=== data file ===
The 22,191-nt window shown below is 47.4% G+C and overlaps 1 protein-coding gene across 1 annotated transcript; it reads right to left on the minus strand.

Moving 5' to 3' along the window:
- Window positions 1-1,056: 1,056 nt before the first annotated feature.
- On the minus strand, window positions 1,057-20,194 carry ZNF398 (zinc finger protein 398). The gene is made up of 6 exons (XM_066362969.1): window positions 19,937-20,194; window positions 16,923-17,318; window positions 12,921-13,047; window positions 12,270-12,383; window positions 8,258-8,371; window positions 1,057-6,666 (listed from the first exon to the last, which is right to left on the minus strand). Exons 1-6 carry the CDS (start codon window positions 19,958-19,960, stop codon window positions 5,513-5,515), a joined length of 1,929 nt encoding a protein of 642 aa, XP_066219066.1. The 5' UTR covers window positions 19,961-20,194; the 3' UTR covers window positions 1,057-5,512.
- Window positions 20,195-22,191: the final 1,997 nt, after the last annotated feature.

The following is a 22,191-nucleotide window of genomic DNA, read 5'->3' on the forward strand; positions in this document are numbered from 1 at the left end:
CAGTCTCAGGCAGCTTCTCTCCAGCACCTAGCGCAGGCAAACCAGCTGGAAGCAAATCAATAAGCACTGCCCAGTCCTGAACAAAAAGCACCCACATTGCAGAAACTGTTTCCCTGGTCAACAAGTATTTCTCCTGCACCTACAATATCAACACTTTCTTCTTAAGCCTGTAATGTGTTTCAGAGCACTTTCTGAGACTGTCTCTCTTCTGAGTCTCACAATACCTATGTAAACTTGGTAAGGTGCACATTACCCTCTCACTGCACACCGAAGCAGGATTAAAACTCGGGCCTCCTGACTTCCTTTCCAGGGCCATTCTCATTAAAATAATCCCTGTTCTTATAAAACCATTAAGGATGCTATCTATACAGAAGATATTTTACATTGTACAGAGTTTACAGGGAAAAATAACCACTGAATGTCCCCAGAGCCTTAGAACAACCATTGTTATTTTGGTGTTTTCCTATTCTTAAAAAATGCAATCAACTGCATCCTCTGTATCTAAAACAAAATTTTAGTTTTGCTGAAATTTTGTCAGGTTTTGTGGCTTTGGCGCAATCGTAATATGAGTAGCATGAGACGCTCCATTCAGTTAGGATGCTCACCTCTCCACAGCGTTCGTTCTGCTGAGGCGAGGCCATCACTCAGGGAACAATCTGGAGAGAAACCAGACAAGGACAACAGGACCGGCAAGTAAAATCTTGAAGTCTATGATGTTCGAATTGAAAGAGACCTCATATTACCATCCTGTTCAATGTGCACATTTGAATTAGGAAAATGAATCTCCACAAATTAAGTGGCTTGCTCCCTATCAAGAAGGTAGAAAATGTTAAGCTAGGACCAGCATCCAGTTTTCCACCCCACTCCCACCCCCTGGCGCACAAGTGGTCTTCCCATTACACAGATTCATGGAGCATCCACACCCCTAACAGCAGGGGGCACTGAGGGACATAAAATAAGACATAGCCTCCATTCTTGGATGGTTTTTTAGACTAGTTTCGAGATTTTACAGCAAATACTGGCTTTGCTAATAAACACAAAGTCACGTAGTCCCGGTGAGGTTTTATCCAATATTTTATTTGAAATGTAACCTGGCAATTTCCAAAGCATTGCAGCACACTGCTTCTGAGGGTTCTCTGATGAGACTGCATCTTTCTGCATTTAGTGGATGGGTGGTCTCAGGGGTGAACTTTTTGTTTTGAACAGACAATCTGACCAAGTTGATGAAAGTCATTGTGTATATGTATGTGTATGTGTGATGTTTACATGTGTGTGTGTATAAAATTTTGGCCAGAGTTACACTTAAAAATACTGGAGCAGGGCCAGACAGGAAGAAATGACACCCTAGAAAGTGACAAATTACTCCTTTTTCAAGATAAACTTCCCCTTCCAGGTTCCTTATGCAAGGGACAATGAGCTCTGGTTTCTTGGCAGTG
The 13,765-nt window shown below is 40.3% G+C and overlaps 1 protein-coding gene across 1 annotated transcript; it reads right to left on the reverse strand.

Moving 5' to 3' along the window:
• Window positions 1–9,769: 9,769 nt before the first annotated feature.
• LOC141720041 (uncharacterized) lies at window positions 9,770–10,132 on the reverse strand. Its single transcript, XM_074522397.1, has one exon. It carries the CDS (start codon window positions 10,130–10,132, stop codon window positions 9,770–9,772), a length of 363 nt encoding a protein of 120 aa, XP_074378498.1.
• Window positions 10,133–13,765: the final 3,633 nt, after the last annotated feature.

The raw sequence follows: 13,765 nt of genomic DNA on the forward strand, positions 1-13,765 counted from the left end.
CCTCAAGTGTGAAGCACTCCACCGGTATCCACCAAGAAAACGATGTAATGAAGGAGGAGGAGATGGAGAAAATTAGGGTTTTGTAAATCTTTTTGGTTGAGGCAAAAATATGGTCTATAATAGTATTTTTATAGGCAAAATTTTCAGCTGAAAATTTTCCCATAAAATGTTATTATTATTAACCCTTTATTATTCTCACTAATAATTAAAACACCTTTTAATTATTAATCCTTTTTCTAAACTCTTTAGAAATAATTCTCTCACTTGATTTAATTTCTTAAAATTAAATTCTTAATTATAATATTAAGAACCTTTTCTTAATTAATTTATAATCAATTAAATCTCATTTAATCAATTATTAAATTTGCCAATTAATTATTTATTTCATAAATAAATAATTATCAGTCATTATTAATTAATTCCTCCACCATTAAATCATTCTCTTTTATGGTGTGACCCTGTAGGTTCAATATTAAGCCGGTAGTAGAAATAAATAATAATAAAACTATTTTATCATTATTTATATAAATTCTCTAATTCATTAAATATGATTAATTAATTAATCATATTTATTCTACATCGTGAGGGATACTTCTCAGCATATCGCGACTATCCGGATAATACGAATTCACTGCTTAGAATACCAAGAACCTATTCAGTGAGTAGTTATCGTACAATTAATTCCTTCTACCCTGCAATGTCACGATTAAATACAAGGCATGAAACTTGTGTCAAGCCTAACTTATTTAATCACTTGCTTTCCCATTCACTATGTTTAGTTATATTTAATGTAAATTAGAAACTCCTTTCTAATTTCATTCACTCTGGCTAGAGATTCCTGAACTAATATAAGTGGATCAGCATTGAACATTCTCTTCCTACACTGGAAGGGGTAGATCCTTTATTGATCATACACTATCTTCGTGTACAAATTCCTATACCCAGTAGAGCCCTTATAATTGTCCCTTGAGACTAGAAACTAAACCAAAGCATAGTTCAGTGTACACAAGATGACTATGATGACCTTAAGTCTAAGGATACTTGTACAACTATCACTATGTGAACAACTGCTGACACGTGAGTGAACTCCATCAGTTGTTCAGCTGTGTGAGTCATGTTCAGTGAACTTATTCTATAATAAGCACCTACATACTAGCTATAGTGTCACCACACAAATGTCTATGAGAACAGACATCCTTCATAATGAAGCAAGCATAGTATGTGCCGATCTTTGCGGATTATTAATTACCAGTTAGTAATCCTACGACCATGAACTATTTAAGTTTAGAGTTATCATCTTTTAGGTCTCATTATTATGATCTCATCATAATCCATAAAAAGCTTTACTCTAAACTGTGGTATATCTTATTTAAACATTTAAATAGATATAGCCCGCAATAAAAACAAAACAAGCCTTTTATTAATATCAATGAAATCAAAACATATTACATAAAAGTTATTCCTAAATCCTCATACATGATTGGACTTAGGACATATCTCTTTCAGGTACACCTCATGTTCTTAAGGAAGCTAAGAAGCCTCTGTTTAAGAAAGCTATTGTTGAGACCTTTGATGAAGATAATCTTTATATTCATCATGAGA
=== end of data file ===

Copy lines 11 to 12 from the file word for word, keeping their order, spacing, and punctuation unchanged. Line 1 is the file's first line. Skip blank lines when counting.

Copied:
• LOC141720041 (uncharacterized) lies at window positions 9,770–10,132 on the reverse strand. Its single transcript, XM_074522397.1, has one exon. It carries the CDS (start codon window positions 10,130–10,132, stop codon window positions 9,770–9,772), a length of 363 nt encoding a protein of 120 aa, XP_074378498.1.
• Window positions 10,133–13,765: the final 3,633 nt, after the last annotated feature.